18 June 2012 by Vitali Vitaliev
The number of responses - again! - has outstripped all expectations proving - for the umpteenth time - that engineers in their majority are not a bunch of anti-social "hairy-eared" nerds but a cheerful lot, with a great sense of dry self-deprecating humour.
Well, I am sorry to say that for most of you the good news ends here and severe reality intervenes. From this point on, I have to be ruthless. You may have guessed what is to follow. Quite right! I am going to name the readers who have sent in the best (from my point of view) jokes - a mind-bogglingly difficult task, made only somewhat easier by the fact that a number of entrants have ignored an important requirement: BREVITY! An endlessly long joke is an oxymoron and a paradox, like a four-angled triangle - that was why I asked for offerings NOT to exceed 100 words.
"Rira bien qui rira le dernier," as the French say ("He who laughs last, laughs best"). With this Gaulic wisdom in mind, let's reveal the best ten entries:
The machine was broken and three men were considering the problem. The Craftsman knew he needed to hit it, the Technician knew where, but the Engineer knew how hard (Trevor Miles, IEng MIET)
A mathematician, an engineer and a physicist are being interviewed for a job, and each one is asked the same question: "How much is one plus one?". The mathematician thinks for a moment and says: "I am not sure, but I think it converges." The physicist says: "I am not sure, but I think it's on the order of one." The engineer gets up, closes the door of the office, and says: "How much do you want it to be?" (Alexander Balazs)
I went into a pub the other day where I heard this parrot say: "Pieces-of-seven, pieces-of-seven!" I turned to the landlord and said: "He's got it wrong: it's 'pieces-of-eight', isn't it?" The landlord said: "Don't worry; it's only a parity error!" (Andrew Ainger BSc, Ceng. FIET)
Four engineers were trying to establish whose was the oldest discipline. Electrical Engineer claimed the honour because electrical activity brought life to the planet. "Rubbish!" said Mechanical Engineer. "The mechanics of the mountains and volcanic eruptions were there long before life started!". The Civil Engineer made it clear it was civil engineering which had brought order to the planet and took it out of the chaos. "And who do you think created the chaos in the first place??" demanded the Consulting Engineer triumphantly. (Roy Girling)
Faced with a half-full glass, the Accountant thinks that it is twice too large, whereas the Engineer is likely to be pondering whether a factor of 2 is the best design margin to avoid spilling while in transit (John Harrison)
Two engineers were trying to find the height of a flagpole, but didn't have a ladder, so they were just standing there, looking up. A woman passer-by volunteered to help. She took a wrench from her purse, loosened a few bolts and laid the pole down. She then took a measure tape from her pocket, measured the pole, announced: "Five metres!" - and walked away. One of the engineers shook his head and laughed: "Ain't that a typical blonde! We ask for the height and she gives is the length!" (Craig Wilson)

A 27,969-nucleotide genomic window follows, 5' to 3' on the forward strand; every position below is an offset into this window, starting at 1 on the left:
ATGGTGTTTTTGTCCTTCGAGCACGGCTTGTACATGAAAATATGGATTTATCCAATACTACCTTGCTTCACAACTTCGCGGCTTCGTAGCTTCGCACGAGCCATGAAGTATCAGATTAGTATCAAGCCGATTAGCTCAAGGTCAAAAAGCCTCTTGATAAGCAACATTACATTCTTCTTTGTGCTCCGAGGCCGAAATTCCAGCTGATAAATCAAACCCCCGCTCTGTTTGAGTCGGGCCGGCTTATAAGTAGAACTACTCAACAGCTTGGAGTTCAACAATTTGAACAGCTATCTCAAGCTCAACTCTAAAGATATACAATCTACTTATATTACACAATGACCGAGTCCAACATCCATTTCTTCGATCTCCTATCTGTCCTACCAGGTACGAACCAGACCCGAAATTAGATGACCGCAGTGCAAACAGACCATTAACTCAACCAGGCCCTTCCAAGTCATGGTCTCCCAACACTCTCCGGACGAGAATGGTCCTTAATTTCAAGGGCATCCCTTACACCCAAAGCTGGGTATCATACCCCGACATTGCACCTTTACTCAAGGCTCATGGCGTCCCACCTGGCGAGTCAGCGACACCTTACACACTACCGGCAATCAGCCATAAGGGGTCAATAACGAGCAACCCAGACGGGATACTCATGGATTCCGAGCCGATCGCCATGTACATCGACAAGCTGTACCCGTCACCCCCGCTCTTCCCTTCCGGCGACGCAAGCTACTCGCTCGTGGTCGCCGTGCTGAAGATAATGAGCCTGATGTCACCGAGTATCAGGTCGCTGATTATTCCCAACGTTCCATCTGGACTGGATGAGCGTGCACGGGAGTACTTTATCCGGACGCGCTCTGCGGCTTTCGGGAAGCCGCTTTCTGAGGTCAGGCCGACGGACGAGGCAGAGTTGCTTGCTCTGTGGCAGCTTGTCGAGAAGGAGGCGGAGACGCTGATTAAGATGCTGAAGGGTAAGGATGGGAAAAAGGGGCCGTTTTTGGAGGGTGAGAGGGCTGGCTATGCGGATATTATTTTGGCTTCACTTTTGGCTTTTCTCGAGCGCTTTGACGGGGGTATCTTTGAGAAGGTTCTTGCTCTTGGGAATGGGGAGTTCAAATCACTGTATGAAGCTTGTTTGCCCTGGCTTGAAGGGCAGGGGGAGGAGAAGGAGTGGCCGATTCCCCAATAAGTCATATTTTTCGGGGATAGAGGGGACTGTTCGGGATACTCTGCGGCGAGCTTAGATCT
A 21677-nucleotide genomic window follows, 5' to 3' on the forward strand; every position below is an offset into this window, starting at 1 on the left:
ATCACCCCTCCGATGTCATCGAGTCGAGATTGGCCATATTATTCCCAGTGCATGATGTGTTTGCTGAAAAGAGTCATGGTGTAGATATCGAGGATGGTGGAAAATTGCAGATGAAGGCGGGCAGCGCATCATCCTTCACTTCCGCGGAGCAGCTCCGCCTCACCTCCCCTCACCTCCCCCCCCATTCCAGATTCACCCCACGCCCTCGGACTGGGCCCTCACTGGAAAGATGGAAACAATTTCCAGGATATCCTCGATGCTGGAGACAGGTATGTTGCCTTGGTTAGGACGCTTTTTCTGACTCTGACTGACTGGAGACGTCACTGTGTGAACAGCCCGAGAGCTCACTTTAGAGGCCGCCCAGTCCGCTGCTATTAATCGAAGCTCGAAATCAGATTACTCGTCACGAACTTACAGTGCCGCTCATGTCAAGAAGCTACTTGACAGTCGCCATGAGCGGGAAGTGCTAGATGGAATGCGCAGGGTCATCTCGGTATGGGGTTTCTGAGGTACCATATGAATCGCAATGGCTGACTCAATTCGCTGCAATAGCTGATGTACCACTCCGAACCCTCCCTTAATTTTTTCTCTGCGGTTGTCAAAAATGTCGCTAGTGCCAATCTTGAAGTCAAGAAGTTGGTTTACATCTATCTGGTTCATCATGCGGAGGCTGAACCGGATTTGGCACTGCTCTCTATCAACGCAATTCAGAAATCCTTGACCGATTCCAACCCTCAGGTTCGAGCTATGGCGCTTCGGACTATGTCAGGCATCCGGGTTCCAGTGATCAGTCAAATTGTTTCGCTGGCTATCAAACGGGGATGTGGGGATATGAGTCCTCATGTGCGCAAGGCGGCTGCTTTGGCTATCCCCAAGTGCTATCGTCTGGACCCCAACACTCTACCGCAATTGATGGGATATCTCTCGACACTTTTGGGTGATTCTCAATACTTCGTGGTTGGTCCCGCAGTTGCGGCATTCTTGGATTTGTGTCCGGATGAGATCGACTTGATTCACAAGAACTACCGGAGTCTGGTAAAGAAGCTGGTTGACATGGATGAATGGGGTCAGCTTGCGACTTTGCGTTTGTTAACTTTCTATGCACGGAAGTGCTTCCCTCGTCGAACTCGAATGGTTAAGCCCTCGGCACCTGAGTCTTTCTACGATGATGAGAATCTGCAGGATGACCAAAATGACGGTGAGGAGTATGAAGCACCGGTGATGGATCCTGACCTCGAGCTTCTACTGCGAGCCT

Two navvies are laying flagstones on a footpath. A chauffeur-driven Rolls Royce pulls up alongside. The passenger rolls down the window and says proudly to the navvies: "My good men, I'll have you know that my company makes a machine which can measure the distance between those flagstones to within 2 microns." The head navvy looks up and replies: "Well, boss, it wouldn't be any use to us: we have to get these bang on!" (Noel Clarke, IEng MIET MCQI CQP, Dublin).
During the French Revolution, a Doctor, a Lawyer and an Engineer were arrested for spying. The penalty was execution by guillotine, face up. The Doctor was laid down first, but the release mechanism didn't work. The officials said: "He must be innocent!" and let him go. Then the Lawyer was put down, with the same result. The Engineer's turn came. Just as they were about to operate the guillotine, he called: "Hey! That lever is jamming against the pin, that's why it's not working!" (Roger Anderson, MIET).
Q: What does an engineer use as contraception? A: His personality. (Ian Carrington)
There are only 10 types of people in the whole world: those who understand binary and those who don't. (Brian Burgess, FMM FIMechE FIET FCMI).
Here, it would also be relevant to announce the winner of our issue 3 competition in which we asked you to come up with a caption for the drawing which accompanied Jason Goodyer's feature .... on engineering codes of ethics. The drawing features a fracas between two engineers in an office, with their colleagues looking on (see). Dozens of entries were received, but the winning one came from Bill Whyte ("They are debating the text of the ethical charter").
Coming back to the above-quoted French proverb, I decided it would be improper for me to have the last ("le dernier") and hence "the best" ("bien") laugh. I'd rather leave the last chuckle to you, my dear readers. Here's the last (for the time being) bonus joke from Brian Burgess (see above):
"The Engineer and the Mathematician arrive at the gates to Heaven. St Peter positions them two paces from the entrance and says that they must step into the gates by taking steps successively halved. St Peter then shouts: "Go!". The Mathematician doesn't move, smugly knowing that 1+1/2+1/4+1/8<2. The Engineer takes six steps, declares that is close enough and enters the gates."
Please keep sending samples of engineering humour to this blog and to firstname.lastname@example.org. Who knows, one day they may all end up in a special E&T collection...
Edited: 25 June 2012 at 02:09 PM by Vitali Vitaliev
Posted By: Vitali Vitaliev @ 18 June 2012 02:03 PM General
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